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Robert R. Thompson, M.D.
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After talking the reader on a journey through the time his son was killed, Dr. Thompson shares his insights about death, support, hope and inspiration that have been gleaned from 35 years of rural medical practice and as a hospice consultant. There is a chapter on The Compassionate Friends, mental health issues, acceptance, and a meditation exercise writen by the author for use by individuals or groups.
"Finally, perhaps around midnight, Martha and I were alone in our bedroom. Our son had stopped living and being for less than twenty-four hours.The cold April gray had given way to a clear star-filled sky. We stood together looking out or second story bedroom window at the magnificent Heaven and the warm lights of town in the distance.The world, at least the physical world, seemed so at peace.In those houses people were laughing,playing, watching television, and sleeping as if nothing of consequence had happened in the world. Didn't they know that humanity had lost a son, a brother, and a fellow traveler who had great potential and many unfulfilled dreams? Clearly the earth and the people in it intended to go on withour our Paul. Holding each other we finally drifted off to a fitful sleep."
Sugarloaf Publishing House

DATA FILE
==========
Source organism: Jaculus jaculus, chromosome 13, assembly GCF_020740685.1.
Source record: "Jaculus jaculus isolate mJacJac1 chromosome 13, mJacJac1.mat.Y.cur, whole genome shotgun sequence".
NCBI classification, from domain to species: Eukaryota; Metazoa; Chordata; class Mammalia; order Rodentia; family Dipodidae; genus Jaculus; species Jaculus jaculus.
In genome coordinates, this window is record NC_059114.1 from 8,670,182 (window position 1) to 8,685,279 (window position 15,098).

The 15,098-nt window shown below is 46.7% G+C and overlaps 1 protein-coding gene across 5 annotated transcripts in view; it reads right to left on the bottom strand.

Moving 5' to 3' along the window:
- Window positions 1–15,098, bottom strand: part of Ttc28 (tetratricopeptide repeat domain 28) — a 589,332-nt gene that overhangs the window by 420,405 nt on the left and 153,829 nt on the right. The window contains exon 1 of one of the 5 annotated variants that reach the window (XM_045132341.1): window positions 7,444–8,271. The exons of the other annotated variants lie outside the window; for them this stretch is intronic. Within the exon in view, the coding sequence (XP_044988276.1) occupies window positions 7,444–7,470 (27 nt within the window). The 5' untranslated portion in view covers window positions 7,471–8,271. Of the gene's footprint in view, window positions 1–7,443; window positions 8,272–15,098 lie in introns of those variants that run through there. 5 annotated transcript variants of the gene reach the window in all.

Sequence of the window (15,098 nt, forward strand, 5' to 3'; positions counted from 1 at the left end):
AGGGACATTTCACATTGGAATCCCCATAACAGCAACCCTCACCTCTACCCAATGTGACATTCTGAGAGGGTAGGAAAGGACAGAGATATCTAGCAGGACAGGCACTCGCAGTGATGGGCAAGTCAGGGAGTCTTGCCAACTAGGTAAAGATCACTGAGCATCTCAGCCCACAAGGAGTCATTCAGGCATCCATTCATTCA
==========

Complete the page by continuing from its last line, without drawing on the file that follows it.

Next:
Author Shares Personal Story, Lends Helping Hand, January 5, 2003
Reviewer: Aaron A. Mobarak from Chicago, IL How does one go on with life after experiencing the death of a child or loved one? There is no single answer to this question, but in his book, Remembering: The Death of a Child, Dr. Robert Thompson carefully tells of the journey of grief (and eventually peace) travelled by he and his wife, Martha. From the first moments after the accident that took their son's life, to the depths of despair during the first year thereafter, to the subsequent ten years of learning to live again, the author takes us with him as he relives the most difficult and important experience of his life. Dr. Thompson offers no packaged solutions to grieving parents because he acknowledges that none exists. What he does offer, however, is hope through his own ability to find ways to continue to live without trying to "forget" Paul's life or death for a single day. He tells his story of learning to live by remembering and embracing Paul's life as a natural part of each day. He and Martha share their story in hopes of helping others as they were helped by many around them and throughout the country. Dr. Thompson's thoughtful and educated perspective is sure to lend one of many required helping hands to anyone living through his or her own loss.
Library of Congress: 2002093130
Book Publisher: Sugarloaf Publishing
No. of Pages: 112
Paper Weight (lb): 60
Acid Free Paper: Yes
Coated Paper: Yes